Do you have a commercial building or use that’s proving hard to let or do you need some flexibility of use for marketing a property?

If so, it’s worth knowing that there are permitted development mechanisms available which can enable you to move with the market and make the planning system work a little bit more flexibly for you.

Introducing Dual-Use Permissions

One such mechanism is a dual-use permission, which we’ve recently used for a number of city centre schemes in Bristol and Bath to provide our clients with various end-use scenarios.

Essentially, a dual-use permission (granted under permitted development Class V of Part 3 of Schedule 2 of the General Permitted Development (England) Order (2015) (Changes of Use) is a little known, but extremely useful permitted development right that allows you to apply for planning permission for two separate uses that can be used flexibly and interchanged over a 10 year period.

Whichever use is in operation at the end of that 10 year period becomes the established lawful use of the property.

There are no restrictions on the use combo, so you can detail the existing use and one other, or look at securing two new separate uses.

How Dual-Use Permissions Can Help You

The main benefit of a dual-use permission is that it allows a property to switch unfettered between the approved uses over a 10 year period, thus providing greater flexibility for marketing a building and broadens the scope of the potential uses.

In addition, where there are difficult policy issues in terms of the loss of an existing use, for example a unit within a primary shopping frontage or a use that benefits from a policy presumption in favour of retention, then the existing use can be retained as one of the dual uses, so that it doesn’t get ‘lost’ (well at least not for the subsequent 10 year period).

The dual-use differs from a multiple-use permission in that there is no limit to the number of times that uses can be switched over the 10 years and it’s not necessarily tied to specific floorspace areas of a building. Multiple-uses are invariably shown allocated on floorplans which are then specifically listed in a decision notice – such that consent is still required for any variation to the approved quota/distribution of uses.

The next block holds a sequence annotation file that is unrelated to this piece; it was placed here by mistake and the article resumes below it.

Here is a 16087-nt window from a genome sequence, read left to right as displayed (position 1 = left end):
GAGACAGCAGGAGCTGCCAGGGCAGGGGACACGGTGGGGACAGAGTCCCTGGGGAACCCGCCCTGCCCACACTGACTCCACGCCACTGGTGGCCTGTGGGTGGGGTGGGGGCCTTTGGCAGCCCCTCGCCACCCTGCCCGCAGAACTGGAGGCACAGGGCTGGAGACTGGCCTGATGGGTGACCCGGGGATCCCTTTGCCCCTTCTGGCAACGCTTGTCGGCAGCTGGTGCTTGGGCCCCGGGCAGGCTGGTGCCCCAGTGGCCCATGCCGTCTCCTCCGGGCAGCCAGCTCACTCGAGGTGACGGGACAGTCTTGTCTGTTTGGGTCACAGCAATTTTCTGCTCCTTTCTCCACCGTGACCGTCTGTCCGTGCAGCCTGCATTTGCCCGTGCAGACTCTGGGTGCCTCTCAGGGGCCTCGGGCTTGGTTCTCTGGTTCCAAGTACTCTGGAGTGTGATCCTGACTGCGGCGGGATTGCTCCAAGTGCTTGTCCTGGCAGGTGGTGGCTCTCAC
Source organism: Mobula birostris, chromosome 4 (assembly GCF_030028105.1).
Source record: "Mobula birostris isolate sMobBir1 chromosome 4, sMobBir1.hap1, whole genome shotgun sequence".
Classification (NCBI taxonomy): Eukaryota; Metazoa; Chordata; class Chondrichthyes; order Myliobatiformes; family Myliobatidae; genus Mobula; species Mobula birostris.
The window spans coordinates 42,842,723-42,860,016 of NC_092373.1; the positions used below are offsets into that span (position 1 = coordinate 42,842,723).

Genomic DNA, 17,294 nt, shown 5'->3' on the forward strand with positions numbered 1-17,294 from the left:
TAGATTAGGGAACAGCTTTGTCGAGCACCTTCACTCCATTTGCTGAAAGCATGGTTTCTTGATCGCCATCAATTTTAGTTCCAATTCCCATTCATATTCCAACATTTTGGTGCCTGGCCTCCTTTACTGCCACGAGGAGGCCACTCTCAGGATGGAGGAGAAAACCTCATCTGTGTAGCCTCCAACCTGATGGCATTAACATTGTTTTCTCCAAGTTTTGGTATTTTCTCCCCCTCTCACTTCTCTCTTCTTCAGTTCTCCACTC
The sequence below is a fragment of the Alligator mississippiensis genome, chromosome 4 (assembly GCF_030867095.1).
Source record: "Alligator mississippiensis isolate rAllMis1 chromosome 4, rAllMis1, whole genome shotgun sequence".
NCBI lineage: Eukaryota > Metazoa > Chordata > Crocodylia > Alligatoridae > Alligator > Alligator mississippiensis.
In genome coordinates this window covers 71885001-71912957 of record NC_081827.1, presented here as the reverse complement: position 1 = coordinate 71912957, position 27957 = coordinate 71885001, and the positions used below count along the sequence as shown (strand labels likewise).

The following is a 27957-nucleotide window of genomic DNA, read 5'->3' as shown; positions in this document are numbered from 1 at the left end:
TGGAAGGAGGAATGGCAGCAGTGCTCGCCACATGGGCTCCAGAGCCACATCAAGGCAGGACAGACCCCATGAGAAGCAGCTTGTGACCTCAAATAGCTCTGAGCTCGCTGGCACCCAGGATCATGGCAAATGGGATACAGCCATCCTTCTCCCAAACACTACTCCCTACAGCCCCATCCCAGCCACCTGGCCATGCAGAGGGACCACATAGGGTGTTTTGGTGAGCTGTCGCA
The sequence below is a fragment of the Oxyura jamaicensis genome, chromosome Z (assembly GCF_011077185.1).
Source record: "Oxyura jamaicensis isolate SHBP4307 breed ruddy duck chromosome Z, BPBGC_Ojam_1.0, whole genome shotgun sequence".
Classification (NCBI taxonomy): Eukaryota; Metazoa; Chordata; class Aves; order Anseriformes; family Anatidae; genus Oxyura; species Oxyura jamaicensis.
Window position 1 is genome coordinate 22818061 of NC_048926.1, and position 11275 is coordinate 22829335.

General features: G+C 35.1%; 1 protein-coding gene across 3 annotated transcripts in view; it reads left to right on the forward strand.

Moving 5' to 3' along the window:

Securing Dual-Use Rights

In order to secure your dual-use rights, a formal application process is required – it’s essentially still a planning application so all the relevant validation requirements for the particular Local Planning Authority should be supplied.

Furthermore, any application must explicitly refer to the dual-use under Class V throughout (thus within the description of development, the registration letter, the final decision notice and/or any attached conditions), or it will not represent a valid dual-use permission. So double-check this with your case officer prior to issue of the final decision.

The upshot should be a consent that allows you maximum flexibility between two land uses over a 10 year period – useful in a fickle and fast-shifting market.


As a quick heads-up on some other permitted development restrictions, it’s also worth remembering that permitted movement between various use classes doesn’t apply to listed buildings or to buildings within excess of 500sqm floorspace.

Also, be aware that permitted development rights can be removed through conditions.

Of current interest is Use Class O (offices to dwelling houses). This can’t necessarily be exercised if there is a condition on any previously implemented consent which specifically states/restricts the use of the building – we’ve recently come across this on a site in Weston super Mare that is ripe for residential conversion, but for a previous condition restricting occupation to B1(a) business. Frustrating not to be able to take advantage of the prior approval determination process (and not really in the spirit of the legislation), but little point in wasting time/resources pursuing this route if only to require a full consent in the long run.

Whatever your site/building, it’s always worth exploring what opportunities are available to you under permitted development rights – whether it’s to unlock a stalled site in the short term or to preserve a potential land use for a later date. Contact us with your development conundrum and we’ll help you find the most appropriate route through the General Permitted Development Order.